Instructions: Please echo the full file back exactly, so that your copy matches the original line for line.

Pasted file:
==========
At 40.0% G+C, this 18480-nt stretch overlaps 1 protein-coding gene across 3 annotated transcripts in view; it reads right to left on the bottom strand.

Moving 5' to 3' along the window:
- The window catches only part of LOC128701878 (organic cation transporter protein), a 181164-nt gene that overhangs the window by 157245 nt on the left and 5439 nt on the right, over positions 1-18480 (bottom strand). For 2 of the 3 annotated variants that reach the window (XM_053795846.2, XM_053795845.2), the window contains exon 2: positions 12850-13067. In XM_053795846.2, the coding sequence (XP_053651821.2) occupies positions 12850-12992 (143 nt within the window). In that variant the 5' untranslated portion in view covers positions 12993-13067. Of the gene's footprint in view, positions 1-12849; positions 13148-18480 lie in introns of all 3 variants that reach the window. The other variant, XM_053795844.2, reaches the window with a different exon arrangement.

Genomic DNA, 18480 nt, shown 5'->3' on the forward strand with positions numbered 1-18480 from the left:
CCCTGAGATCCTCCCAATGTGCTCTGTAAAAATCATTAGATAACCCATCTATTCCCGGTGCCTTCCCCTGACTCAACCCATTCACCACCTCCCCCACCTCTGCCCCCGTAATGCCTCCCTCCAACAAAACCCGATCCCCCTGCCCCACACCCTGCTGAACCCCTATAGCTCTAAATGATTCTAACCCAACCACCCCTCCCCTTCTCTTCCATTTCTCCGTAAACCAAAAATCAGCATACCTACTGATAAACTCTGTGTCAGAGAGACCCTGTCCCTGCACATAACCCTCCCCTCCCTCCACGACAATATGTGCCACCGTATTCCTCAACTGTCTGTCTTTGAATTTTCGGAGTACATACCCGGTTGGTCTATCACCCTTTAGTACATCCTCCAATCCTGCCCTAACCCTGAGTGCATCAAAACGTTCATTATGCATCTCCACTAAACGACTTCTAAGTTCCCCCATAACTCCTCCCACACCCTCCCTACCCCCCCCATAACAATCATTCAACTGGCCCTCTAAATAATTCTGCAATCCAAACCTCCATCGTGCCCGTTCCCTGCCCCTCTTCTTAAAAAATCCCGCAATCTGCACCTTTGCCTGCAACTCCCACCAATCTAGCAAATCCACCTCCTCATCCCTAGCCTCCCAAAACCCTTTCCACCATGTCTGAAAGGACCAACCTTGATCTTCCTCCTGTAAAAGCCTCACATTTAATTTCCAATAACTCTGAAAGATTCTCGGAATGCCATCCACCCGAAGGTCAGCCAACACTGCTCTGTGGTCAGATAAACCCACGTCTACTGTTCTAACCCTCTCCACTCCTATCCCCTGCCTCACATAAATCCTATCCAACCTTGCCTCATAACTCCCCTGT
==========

At 40.0% G+C, this 18480-nt stretch overlaps 1 protein-coding gene across 3 annotated transcripts in view; it reads right to left on the bottom strand.

Moving 5' to 3' along the window:
- The window catches only part of LOC128701878 (organic cation transporter protein), a 181164-nt gene that overhangs the window by 157245 nt on the left and 5439 nt on the right, over positions 1-18480 (bottom strand). For 2 of the 3 annotated variants that reach the window (XM_053795846.2, XM_053795845.2), the window contains exon 2: positions 12850-13067. In XM_053795846.2, the coding sequence (XP_053651821.2) occupies positions 12850-12992 (143 nt within the window). In that variant the 5' untranslated portion in view covers positions 12993-13067. Of the gene's footprint in view, positions 1-12849; positions 13148-18480 lie in introns of all 3 variants that reach the window. The other variant, XM_053795844.2, reaches the window with a different exon arrangement.

Genomic DNA, 18480 nt, shown 5'->3' on the forward strand with positions numbered 1-18480 from the left:
CCCTGAGATCCTCCCAATGTGCTCTGTAAAAATCATTAGATAACCCATCTATTCCCGGTGCCTTCCCCTGACTCAACCCATTCACCACCTCCCCCACCTCTGCCCCCGTAATGCCTCCCTCCAACAAAACCCGATCCCCCTGCCCCACACCCTGCTGAACCCCTATAGCTCTAAATGATTCTAACCCAACCACCCCTCCCCTTCTCTTCCATTTCTCCGTAAACCAAAAATCAGCATACCTACTGATAAACTCTGTGTCAGAGAGACCCTGTCCCTGCACATAACCCTCCCCTCCCTCCACGACAATATGTGCCACCGTATTCCTCAACTGTCTGTCTTTGAATTTTCGGAGTACATACCCGGTTGGTCTATCACCCTTTAGTACATCCTCCAATCCTGCCCTAACCCTGAGTGCATCAAAACGTTCATTATGCATCTCCACTAAACGACTTCTAAGTTCCCCCATAACTCCTCCCACACCCTCCCTACCCCCCCCATAACAATCATTCAACTGGCCCTCTAAATAATTCTGCAATCCAAACCTCCATCGTGCCCGTTCCCTGCCCCTCTTCTTAAAAAATCCCGCAATCTGCACCTTTGCCTGCAACTCCCACCAATCTAGCAAATCCACCTCCTCATCCCTAGCCTCCCAAAACCCTTTCCACCATGTCTGAAAGGACCAACCTTGATCTTCCTCCTGTAAAAGCCTCACATTTAATTTCCAATAACTCTGAAAGATTCTCGGAATGCCATCCACCCGAAGGTCAGCCAACACTGCTCTGTGGTCAGATAAACCCACGTCTACTGTTCTAACCCTCTCCACTCCTATCCCCTGCCTCACATAAATCCTATCCAACCTTGCCTCATAACTCCCCTGT